Pentagon changes gays enlistment policy; South Florida recruiters unaware



The Pentagon said Tuesday that it had issued orders to military recruiters to accept enlistment papers from openly gay applicants -- a stopgap measure while it seeks to reinstate its beleaguered Don't Ask, Don't Tell policy.

Word had yet to reach South Florida recruiters surveyed by The Miami Herald.

``I've not heard anything with regard for that,'' said Army Maj. Adrian Brockington, executive officer of the Miami Recruiting Battalion, which would disseminate the instructions to neighborhood recruiting stations. Spokesmen for the Marines, Air Force and Navy echoed the sentiment.

The Pentagon said it issued the instructions Monday, a week after a judge struck down the 17-year-old law banning openly gay men and women from serving.

But the Justice Department is seeking to appeal the decision before gay applicants are processed -- a possibility that suggested would-be recruits should still keep their sexual orientation to themselves.

Marine Staff Sgt. Robert Fisher, public affairs officer for the South Florida Marine recruiting stations, said he had only heard about the new guidelines unofficially through the media. ``I just saw the news story myself,'' he said. ``We haven't gotten any guidance at the local substation recruiting level.''

Such a policy change, Fisher said, ``filters down the chain of command'' from the Marine Corps Recruiting Command up north. ``Where it's at in the current level, I don't know.''

Each of the four services recruit separately through a chain of neighborhood and regional offices.

The closest military recruiting outpost The Miami Herald could locate Tuesday afternoon with first-hand knowledge of the new rule was Douglas Smith in Fort Knox, Ky., spokesman for the headquarters of the Army's Recruiting Command, whose soldiers recruit in South Florida.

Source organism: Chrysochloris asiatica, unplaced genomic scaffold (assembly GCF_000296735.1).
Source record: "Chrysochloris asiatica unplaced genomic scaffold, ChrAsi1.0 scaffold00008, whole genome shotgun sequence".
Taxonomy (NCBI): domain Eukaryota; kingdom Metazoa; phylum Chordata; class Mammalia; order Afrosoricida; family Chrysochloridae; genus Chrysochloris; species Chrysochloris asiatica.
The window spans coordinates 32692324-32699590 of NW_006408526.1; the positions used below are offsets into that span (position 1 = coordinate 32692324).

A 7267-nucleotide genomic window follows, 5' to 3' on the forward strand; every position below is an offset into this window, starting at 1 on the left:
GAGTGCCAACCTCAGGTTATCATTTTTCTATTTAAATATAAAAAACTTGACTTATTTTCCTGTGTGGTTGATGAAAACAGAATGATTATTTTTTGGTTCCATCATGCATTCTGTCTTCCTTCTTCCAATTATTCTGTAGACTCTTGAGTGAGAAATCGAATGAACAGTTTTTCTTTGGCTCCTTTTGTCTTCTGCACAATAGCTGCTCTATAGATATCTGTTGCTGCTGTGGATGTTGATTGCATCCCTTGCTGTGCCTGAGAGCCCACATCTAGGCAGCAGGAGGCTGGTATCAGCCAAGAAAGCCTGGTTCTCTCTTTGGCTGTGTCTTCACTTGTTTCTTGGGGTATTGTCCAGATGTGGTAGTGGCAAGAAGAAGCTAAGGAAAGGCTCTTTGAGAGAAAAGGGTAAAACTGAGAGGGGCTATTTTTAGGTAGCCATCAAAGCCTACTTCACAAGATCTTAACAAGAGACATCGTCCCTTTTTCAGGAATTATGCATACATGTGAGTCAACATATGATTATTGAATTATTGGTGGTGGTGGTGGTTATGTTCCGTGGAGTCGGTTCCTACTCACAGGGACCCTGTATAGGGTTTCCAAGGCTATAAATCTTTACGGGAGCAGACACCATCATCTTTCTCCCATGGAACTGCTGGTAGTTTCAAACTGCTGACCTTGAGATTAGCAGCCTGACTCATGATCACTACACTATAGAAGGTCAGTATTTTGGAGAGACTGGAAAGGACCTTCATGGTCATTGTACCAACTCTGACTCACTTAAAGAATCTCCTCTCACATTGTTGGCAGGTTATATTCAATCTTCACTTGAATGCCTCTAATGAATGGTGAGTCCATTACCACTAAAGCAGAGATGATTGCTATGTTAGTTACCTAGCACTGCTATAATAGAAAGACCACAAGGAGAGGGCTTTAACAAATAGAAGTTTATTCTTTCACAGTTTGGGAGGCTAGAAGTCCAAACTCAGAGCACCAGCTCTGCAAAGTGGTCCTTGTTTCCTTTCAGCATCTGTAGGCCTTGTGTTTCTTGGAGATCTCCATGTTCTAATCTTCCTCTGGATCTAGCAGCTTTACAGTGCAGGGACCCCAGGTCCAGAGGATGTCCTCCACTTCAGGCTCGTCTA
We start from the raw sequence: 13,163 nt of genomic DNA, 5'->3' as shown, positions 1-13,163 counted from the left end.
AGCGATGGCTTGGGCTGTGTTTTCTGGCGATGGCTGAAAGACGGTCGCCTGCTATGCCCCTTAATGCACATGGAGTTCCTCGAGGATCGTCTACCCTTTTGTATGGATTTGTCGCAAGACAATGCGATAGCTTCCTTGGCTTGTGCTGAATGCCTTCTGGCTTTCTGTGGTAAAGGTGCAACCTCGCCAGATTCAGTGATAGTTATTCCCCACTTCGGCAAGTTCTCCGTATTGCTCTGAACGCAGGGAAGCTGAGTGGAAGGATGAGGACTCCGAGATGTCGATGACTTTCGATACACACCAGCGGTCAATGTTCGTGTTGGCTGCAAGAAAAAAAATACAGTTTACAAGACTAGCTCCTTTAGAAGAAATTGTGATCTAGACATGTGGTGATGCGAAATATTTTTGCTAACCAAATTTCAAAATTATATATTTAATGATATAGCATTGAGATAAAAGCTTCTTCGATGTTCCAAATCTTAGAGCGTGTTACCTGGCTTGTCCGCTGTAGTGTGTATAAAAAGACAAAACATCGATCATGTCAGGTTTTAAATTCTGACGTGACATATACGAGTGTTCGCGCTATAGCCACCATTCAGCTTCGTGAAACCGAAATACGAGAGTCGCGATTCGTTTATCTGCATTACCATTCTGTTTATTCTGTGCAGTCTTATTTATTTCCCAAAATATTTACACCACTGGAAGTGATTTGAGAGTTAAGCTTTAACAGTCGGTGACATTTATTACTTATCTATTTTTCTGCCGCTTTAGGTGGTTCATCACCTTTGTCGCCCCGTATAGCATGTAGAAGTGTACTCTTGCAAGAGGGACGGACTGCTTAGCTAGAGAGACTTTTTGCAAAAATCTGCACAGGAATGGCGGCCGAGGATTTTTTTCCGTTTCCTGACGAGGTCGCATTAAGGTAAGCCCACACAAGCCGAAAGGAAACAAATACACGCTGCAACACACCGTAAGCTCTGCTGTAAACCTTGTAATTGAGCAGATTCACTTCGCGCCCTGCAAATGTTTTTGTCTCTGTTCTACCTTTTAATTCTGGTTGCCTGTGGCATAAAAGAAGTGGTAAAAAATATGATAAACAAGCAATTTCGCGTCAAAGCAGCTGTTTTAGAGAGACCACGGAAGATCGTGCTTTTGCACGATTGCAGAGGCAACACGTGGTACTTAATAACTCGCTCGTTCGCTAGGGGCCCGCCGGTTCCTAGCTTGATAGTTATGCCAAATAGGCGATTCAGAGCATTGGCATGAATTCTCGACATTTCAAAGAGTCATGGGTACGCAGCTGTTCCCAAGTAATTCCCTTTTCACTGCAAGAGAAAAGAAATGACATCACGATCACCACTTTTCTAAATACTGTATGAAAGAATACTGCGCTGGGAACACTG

Under the old rule, recruiters since 1993 were forbidden to ask an applicant if he or she had engaged in homosexual activity. A recruit who offered up that background would be shown the door, denied the opportunity to fill out the paperwork.

Monday's change, said Smith, means ``we are currently processing them for enlistment if they are otherwise qualified..''

The Pentagon issued the formal announcement, or ``guidance,'' on Monday, he said.

Recruiters now are supposed to help a candidate fill out an application if he or she meets all the other basic requirements -- such as age, education and physical fitness.

A California-based U.S. district court judge, Virginia Phillips, ordered the military a week ago to stop enforcing its 17-year-old ban on service by openly gay or bisexual men and women. On Tuesday, she denied a Justice Department appeal for a stay, which sets the stage for a full-blown appeal.

The head of the American Civil Liberties Union picked up on the news to urge the White House to drop its appeal.

``The Obama administration can set this right if the attorney general simply refrains from pursuing the appeal of the judicial order banning the policy,'' said Anthony Romero, ACLU executive director.

Meantime, Navy Chief Gabe Puello, a South Florida public affairs officer, referred all questions back to the Defense Department. ``I cannot comment on this,'' he said.

At Florida National Guard headquarters, a flummoxed spokesman conceded that the word hadn't reached there, either.

``The bottom line is that we will adjust as we get further guidance,'' said Lt. Col. Ron Tittle. ``But all the recruiters have not been notified at this time.''

Judging from what he'd seen on the news, he said, ``if someone openly says, `OK, I'm homosexual or gay, we're not going to say, `No, we're not going to take you.' ''

But, ``so far, our leadership has not gotten the exact information.''

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